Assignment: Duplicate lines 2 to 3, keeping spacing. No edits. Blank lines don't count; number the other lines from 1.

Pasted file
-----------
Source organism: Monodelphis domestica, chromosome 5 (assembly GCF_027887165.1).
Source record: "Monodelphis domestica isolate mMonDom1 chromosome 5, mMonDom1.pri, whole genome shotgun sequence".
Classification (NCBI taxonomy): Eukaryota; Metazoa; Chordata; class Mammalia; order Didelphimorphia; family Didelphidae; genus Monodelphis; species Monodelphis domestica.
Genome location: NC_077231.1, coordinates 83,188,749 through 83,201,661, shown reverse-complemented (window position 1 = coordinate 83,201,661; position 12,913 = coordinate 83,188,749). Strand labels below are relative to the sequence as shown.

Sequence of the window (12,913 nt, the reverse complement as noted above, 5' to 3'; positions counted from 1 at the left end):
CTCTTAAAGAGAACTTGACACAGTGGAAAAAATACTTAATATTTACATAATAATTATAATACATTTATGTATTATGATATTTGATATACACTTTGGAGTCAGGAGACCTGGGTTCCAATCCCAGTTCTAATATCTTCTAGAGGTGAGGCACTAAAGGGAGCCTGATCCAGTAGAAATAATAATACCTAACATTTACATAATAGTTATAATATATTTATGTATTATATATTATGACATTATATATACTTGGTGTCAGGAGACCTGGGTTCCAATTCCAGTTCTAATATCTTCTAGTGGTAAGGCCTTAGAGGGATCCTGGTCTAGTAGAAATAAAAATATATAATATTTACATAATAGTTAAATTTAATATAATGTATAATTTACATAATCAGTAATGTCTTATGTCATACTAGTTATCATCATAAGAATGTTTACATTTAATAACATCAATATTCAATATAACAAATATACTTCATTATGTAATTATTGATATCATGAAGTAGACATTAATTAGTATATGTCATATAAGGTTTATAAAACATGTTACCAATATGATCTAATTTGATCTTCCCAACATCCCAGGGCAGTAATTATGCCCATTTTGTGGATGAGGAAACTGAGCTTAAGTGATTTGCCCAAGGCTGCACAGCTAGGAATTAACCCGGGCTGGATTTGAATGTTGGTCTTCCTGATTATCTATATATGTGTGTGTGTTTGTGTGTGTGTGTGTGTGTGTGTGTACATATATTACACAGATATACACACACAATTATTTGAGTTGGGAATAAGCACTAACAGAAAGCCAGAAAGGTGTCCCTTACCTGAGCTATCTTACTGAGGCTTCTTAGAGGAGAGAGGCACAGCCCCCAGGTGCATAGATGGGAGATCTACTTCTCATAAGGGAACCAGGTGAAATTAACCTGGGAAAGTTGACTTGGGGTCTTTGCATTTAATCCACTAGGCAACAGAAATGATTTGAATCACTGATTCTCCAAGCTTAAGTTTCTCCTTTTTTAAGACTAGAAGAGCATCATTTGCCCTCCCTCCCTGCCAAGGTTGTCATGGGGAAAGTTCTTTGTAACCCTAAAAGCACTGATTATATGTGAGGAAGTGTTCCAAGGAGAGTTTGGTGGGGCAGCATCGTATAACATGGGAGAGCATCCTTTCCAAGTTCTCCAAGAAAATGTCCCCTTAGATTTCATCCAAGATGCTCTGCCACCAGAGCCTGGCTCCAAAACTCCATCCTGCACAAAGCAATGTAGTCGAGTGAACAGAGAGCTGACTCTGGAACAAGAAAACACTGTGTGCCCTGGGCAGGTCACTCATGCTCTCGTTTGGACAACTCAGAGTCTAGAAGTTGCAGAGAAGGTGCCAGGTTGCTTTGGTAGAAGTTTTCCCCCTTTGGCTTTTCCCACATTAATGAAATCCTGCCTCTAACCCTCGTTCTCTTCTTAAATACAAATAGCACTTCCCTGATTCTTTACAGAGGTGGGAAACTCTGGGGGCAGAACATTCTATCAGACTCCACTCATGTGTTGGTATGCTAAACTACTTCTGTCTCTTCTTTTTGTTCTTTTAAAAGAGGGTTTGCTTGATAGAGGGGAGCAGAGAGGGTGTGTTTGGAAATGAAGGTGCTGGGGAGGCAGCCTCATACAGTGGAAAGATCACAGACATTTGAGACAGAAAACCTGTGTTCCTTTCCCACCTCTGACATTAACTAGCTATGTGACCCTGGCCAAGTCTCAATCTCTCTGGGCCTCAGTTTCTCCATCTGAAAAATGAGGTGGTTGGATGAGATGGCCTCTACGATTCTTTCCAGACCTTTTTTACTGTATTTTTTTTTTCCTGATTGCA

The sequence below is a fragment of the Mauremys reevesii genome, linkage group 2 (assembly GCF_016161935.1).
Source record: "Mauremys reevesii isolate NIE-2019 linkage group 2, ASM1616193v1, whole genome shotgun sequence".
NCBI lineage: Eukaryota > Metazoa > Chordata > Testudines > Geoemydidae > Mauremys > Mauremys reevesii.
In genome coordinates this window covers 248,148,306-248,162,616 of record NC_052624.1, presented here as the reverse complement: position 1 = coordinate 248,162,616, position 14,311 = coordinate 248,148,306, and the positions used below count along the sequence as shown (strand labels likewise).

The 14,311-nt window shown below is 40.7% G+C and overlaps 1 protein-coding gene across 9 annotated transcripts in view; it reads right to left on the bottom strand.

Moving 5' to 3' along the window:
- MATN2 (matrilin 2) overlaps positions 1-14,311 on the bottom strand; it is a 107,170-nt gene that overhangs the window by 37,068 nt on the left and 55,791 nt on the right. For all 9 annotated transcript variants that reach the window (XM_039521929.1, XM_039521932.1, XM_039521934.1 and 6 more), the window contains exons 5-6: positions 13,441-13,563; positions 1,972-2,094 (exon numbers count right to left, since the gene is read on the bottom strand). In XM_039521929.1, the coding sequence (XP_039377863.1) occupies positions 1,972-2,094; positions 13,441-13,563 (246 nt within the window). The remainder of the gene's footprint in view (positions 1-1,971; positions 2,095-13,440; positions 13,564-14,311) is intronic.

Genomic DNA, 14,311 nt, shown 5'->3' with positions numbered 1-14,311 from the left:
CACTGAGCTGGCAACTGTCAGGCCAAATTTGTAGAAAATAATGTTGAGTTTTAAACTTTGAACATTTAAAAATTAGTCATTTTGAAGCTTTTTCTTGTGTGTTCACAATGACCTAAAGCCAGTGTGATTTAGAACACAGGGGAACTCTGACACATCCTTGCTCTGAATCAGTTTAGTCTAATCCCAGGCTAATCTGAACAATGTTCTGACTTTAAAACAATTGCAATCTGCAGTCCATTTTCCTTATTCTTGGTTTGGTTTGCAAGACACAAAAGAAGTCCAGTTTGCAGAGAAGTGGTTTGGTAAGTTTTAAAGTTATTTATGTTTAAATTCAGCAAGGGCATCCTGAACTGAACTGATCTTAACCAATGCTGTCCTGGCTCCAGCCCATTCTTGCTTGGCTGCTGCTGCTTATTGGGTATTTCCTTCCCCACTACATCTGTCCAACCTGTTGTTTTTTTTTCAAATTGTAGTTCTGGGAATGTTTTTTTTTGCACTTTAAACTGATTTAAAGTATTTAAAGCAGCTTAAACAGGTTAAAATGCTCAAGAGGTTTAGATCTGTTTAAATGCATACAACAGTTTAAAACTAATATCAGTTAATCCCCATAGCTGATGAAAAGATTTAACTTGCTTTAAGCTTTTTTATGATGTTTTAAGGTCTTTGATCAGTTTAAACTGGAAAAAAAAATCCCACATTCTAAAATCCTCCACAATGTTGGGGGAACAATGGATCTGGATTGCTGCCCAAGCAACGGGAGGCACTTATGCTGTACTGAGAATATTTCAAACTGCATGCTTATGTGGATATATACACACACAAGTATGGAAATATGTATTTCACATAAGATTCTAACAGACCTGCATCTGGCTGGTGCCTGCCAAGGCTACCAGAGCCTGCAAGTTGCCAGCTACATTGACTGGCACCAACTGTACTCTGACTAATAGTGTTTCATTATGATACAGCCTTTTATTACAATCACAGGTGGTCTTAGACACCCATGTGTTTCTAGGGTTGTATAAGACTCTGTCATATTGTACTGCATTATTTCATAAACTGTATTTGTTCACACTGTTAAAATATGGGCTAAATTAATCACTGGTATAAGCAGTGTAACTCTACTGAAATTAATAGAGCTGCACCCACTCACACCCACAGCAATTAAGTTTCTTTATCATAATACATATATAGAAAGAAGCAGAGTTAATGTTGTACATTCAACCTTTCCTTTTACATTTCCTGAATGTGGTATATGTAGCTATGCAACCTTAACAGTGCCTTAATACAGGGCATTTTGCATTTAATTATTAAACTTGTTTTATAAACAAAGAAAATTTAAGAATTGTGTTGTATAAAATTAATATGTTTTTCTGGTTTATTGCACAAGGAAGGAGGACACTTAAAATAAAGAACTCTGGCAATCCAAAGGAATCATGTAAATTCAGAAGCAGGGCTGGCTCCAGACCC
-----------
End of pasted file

Source record: "Monodelphis domestica isolate mMonDom1 chromosome 5, mMonDom1.pri, whole genome shotgun sequence".
Classification (NCBI taxonomy): Eukaryota; Metazoa; Chordata; class Mammalia; order Didelphimorphia; family Didelphidae; genus Monodelphis; species Monodelphis domestica.